MEDIEVAL MANOR HOUSE AND CHAPEL
The Trostrey Excavation Group started excavating the site at Penpergwm in 2006. The site proved to be the remains of a medieval moated manor house and chapel. Although having earlier origins its use during the 13th and 14th Centuries was confirmed by a large collection of high status glazed pottery known as Monnow Valley Ware, only produced between 1250-1350.
The trapezoidal shaped site was found from the air (photograph below) and forms a low, man-made platform 700mm above what was once a wet field. Excavation confirmed the enclosure is bounded by defences comprising a double ditch and bank, topped with a double row of postholes, suggesting a palisade with raised walkway behind, elevating defenders. The Manor was approached by a causeway and bridge across the moat.
The first building uncovered was found to have the 900mm wide stone walls robbed down almost to the foundations, probably as one event at the abandonment of the estate. Generally only 2-3 courses remained though in some places none was left while in others there were as many as 5 courses. This building had been a church or chapel and was internally 4.6m wide by 10.6m long. Dating evidence was sparse consisting of a few pottery sherds, some bronze pieces and some small pieces of flat window glass. Although built of stone it had timber framing within the walls, indicated by pad stones at regular intervals to support a heavy sandstone roof of which there was much evidence.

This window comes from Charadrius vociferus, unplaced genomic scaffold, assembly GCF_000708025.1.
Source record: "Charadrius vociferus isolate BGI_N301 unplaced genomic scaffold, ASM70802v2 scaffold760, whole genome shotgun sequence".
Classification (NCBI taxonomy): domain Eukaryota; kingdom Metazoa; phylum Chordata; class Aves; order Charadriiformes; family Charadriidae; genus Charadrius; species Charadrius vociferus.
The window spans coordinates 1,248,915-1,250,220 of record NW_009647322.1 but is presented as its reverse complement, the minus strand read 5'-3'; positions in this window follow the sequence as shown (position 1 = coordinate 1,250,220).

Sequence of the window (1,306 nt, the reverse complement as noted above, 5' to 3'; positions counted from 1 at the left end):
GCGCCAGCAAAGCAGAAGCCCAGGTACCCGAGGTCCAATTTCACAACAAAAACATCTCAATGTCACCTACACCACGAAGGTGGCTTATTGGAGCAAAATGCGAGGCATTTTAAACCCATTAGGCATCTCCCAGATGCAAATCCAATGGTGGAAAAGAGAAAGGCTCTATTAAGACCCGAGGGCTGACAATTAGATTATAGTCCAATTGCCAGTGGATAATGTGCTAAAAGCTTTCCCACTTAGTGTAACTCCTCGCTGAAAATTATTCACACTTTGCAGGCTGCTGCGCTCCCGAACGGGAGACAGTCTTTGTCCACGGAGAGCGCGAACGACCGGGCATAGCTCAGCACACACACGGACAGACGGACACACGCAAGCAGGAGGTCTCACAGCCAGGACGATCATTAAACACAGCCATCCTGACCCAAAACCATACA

Beneath this was an earlier timber-framed building measuring 4.6m by 9.2m. This may have been the missing Celtic church of Lann Coit founded by King Iddon after the battle of Llantillio Crossenny in 600AD. Lann Coit Church was within the Bishopric of Llandaff but the estate may have become a Grange after a land swap with Dore Abbey in 1228.
The later Norman stone church probably dates from the middle of the 12th century and seems to have been in use until the middle of the 14th century.
The earliest part of the Manor House was ‘L’ shaped with one wing measuring 14.6m by 6m and the other 19.8m by 6.8m. A millstone was used as a foundation to support the double column load at the internal angle. It was built of timber and probably dates from the 12th century and may have been the seat of Dyfnwal ap Caradog whose son Seisyllt was notoriously murdered by William de Braose at Abergavenny Castle in 1177.
The estate included the ancient manors of Castell Arnallt and Parc Lettis. In the 14th century Dyfnwal Manor was part of the estates of the lords of Abergavenny and in 1325 was gifted to their relation, Sir William de Hastings, who retained it, together with Castell Arnallt and other manors near Raglan, until his death in 1349. Sometime between 1250 and 1350 the re-entrant on plan was in filled by a stone extension with walls 1000mm thick because plenty of pieces of Monnow Valley ware were found in this part of the building.
Two reports about the site were published in the Summer of 2011 by the Trostrey Excavation Group. They are available to download on our Publications page.